Random thoughts on Overture, the Personal Space generation…

Random thoughts on Overture, the Personal Space generation ship:

  • I wonder what the name is from. I was thinking I remembered a title card that said OVERTURE in 2001, which would be a cool thing to have named it after. But this page doesn’t mention it, and I didn’t see it when I took a quick look just now. I’ll have to do a full re-watch to look for it. (Any excuse to re-watch 2001.)
  • Looking at the space shuttle docked on the central hub for scale, that really is a big spaceship. Because a space shuttle isn’t exactly small:

…but it looks tiny docked on Overture:

  • Since I found the higher-res version of the overhead view at http://ift.tt/1QC8yDU, I realized there actually are two shuttles, on one each side of the hub:
  • I speculated before that the drive plate/pusher plate (whatever you call it) was at the lower end of that long boom you can see extending downward in this image:
  • After reading more about Project Orion I realize there also needs to be some kind of huge shock-absorber mechanism so that the nuclear explosions that power the ship have their impetus converted to constant acceleration that won’t squish the crew.
  • I also realized that since the two donut-shaped rings with the crew quarters have empty space surrounding them, that’s actually the drive plate/pusher plate that I’m seeing behind the rings and crosspieces in the overhead view.
  • I’ve been wondering about that structure jutting out to the left in the overhead view. What is that? Maybe something to hold an antenna array far enough out so it can “see” past the drive plate to communicate with Earth? Hm. Except once they’re coasting they should be able to reorient the ship however they want, shouldn’t they? And it doesn’t really look like a boom to hold an antenna; it’s a lot more substantial than that. And why does the rendering show it getting darker the farther away from the ship it is? Is it curved? Definitely a mystery.
  • If Overture is similar to the “momentum limited” version of Freeman Dyson’s design talked about at that Project Orion Wikipedia page, they would have set off something like 300,000 1-megaton explosions, one explosion every 3 seconds, causing them to accelerate at 1 g for 10 days, eventually reaching a speed of 10,000 km/sec, or 3.3% of the speed of light.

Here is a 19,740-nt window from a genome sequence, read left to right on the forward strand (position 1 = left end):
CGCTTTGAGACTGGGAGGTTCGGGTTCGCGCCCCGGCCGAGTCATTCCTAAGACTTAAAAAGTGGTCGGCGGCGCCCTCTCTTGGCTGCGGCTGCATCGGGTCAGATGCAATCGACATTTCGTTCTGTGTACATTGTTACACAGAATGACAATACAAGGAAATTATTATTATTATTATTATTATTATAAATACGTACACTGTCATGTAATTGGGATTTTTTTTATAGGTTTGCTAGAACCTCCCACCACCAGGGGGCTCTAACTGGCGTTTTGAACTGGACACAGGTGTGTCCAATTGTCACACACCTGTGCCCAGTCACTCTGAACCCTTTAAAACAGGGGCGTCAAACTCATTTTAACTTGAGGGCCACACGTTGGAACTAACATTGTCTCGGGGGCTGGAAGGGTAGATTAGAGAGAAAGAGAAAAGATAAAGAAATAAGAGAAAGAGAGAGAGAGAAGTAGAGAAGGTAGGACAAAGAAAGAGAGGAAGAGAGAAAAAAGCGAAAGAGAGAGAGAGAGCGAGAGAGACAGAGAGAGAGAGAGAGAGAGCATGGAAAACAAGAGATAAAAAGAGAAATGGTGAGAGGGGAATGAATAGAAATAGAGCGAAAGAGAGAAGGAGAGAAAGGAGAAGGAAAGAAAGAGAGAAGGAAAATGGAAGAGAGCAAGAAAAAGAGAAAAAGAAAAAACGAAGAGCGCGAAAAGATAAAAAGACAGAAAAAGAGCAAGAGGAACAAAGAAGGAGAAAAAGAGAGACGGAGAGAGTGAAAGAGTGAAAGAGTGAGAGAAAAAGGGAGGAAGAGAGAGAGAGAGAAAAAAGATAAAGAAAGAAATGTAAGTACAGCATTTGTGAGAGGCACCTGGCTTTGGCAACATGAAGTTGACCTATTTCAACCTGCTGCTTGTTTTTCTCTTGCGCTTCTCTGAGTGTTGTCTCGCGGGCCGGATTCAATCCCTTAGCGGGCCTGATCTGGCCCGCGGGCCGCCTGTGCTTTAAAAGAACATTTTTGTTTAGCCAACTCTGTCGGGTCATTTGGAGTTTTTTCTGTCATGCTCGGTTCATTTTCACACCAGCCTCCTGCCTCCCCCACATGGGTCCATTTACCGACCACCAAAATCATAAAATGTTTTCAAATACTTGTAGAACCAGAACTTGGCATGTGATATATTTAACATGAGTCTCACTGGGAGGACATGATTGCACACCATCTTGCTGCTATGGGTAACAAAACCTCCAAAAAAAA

• Then they would coast for as long as it takes to reach their destination (not counting deceleration time at the end). Reaching Alpha Centauri at that speed would take 133 years. If it’s 25 years and 4 crew per shift, that would mean they’d need 6 shifts and 24 crew. Presumably they have more people in stasis, though, so they can be revived for colonization after arrival.
  • There’s no particular reason to think they’re going to Alpha Centauri, though; it could easily be (probably would be) some other exoplanet-containing system further away. And they might be traveling slower than Dyson’s estimated speed. Either of those factors would make the trip longer.
  • I’m curious about the stuff on the chalkboard in this shot of von Braun (Mark Tierno) describing the mission to his team:
  • 12 lightyears and 1200 years’ travel time? So maybe the ship is doing 1% of the speed of light, rather than Dyson’s 3%?
  • There are 12 stars within 10 lightyears of Earth, so 12 lightyears seems like a reasonable distance for Overture’s destination. That would mean 48 shifts’ worth of crew, or 192 astronauts, plus however many more colonists. That’s a lot of cryosis tubes to look after. No wonder Dr. Blasto is a little neurotic.

Reposted from http://ift.tt/1UiCfR4.

Tags: science fiction, personal space, personal space show, overture, generation ship.

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